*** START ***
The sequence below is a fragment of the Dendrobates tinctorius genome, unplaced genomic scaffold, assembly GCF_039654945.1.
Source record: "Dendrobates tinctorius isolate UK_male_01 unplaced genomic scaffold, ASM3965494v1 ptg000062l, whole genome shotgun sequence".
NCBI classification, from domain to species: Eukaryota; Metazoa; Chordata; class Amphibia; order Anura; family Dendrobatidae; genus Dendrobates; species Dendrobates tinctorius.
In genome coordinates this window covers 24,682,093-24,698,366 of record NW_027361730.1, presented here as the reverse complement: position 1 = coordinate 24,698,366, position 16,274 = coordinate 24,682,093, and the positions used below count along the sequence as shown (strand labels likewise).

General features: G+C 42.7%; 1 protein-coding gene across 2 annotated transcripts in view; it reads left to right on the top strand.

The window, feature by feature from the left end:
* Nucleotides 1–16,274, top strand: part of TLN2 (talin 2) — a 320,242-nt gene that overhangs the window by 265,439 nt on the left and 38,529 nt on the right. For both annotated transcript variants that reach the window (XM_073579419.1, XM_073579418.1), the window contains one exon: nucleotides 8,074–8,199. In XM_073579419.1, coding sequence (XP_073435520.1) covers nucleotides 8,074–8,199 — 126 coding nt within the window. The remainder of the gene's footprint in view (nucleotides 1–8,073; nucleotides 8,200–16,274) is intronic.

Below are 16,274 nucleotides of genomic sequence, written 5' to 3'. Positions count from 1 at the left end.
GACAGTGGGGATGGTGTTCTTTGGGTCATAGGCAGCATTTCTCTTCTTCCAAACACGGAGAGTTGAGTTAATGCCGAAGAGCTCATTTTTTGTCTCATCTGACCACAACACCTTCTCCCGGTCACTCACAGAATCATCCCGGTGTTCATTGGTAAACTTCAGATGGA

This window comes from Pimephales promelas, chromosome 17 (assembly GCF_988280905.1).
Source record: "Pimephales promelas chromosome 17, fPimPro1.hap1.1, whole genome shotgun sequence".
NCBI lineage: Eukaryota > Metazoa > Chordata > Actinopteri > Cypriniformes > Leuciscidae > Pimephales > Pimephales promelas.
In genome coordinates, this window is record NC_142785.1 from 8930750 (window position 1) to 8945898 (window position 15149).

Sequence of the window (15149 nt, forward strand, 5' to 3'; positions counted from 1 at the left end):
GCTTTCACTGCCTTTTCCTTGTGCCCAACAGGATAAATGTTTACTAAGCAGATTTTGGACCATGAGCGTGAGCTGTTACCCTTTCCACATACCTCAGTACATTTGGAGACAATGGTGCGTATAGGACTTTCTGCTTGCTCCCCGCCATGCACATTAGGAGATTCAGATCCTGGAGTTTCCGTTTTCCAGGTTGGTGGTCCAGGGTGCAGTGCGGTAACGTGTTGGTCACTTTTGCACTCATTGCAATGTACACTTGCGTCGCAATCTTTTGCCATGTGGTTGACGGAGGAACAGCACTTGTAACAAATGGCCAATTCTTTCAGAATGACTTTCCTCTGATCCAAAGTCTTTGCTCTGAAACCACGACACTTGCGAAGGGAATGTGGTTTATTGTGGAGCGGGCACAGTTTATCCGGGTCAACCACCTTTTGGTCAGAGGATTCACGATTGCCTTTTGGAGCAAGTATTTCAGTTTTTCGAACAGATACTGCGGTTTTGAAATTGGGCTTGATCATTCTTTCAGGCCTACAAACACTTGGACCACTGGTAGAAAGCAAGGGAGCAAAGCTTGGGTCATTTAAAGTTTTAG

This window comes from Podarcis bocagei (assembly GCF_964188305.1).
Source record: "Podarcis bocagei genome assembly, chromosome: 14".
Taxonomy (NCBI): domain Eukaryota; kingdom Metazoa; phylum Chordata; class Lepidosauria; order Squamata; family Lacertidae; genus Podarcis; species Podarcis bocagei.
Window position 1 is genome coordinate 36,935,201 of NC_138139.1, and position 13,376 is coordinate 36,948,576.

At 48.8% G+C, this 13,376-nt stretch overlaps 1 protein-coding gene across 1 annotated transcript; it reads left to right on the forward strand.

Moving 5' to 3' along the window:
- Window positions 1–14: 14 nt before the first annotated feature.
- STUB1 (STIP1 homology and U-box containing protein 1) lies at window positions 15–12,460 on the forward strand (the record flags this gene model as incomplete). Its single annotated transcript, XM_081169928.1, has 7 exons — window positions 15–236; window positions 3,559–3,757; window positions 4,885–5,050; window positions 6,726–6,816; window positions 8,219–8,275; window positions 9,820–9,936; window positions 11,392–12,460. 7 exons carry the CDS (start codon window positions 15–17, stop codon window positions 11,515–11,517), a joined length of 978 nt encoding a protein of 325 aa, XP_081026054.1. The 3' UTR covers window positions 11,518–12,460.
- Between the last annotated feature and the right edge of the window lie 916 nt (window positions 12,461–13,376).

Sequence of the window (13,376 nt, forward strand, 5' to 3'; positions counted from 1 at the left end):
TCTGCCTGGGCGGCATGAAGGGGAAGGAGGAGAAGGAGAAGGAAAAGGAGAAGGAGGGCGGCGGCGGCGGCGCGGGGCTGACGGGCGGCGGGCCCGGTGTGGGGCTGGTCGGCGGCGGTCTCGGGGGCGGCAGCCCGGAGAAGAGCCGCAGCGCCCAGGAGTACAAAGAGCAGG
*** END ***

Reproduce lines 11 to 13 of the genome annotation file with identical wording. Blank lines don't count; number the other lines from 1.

Source record: "Pimephales promelas chromosome 17, fPimPro1.hap1.1, whole genome shotgun sequence".
NCBI lineage: Eukaryota > Metazoa > Chordata > Actinopteri > Cypriniformes > Leuciscidae > Pimephales > Pimephales promelas.
In genome coordinates, this window is record NC_142785.1 from 8930750 (window position 1) to 8945898 (window position 15149).